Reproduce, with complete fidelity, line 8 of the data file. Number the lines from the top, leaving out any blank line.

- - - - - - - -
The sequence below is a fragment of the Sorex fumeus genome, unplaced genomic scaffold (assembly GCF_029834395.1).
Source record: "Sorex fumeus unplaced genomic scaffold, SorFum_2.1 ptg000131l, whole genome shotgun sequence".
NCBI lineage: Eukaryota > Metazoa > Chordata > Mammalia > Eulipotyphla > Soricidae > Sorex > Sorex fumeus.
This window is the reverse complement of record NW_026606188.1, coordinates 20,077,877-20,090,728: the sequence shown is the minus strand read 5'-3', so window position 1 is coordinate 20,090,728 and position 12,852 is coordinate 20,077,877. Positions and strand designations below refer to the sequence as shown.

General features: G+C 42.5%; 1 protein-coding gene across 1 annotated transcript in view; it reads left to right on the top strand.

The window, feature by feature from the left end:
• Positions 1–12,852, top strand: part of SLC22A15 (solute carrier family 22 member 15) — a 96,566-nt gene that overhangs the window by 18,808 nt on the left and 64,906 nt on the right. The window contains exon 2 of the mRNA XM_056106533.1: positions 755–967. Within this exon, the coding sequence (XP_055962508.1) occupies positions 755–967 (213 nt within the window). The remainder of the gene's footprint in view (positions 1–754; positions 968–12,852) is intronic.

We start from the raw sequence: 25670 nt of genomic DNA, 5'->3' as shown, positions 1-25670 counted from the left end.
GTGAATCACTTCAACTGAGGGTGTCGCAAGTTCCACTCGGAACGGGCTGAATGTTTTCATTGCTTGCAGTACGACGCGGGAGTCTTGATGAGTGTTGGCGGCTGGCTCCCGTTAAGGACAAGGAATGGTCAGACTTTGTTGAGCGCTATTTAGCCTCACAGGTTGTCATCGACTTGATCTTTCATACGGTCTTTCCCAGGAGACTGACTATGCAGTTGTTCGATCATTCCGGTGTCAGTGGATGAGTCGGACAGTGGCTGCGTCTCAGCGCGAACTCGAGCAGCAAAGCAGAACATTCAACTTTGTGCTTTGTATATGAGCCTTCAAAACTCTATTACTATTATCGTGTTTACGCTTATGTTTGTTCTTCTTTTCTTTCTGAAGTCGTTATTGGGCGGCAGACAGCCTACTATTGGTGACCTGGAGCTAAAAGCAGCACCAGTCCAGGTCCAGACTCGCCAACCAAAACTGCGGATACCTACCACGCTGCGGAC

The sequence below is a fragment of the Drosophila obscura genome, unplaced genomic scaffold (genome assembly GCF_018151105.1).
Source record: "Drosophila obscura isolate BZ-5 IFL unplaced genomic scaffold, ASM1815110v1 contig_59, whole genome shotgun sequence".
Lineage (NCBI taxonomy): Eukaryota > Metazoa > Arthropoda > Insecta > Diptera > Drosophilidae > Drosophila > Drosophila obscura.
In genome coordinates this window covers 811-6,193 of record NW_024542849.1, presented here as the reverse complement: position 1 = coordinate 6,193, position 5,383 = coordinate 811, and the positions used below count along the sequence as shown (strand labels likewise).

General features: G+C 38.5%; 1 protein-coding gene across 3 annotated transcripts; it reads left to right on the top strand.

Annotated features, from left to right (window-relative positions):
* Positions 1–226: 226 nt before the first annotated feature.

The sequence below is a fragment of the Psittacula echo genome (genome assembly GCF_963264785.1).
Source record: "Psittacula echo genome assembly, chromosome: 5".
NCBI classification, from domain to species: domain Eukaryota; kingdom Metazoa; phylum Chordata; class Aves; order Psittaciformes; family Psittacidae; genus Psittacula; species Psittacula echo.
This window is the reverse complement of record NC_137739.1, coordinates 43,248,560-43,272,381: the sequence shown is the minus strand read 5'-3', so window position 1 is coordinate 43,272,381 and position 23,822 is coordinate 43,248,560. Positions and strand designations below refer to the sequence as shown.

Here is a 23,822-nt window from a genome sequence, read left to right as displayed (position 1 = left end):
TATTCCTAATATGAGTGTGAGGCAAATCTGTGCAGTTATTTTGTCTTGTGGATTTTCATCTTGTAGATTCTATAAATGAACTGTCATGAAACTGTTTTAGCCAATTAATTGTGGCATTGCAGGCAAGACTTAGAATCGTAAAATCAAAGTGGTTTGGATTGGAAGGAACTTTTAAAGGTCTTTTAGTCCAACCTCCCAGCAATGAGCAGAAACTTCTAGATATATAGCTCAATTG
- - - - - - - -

We start from the raw sequence: 25670 nt of genomic DNA, 5'->3' as shown, positions 1-25670 counted from the left end.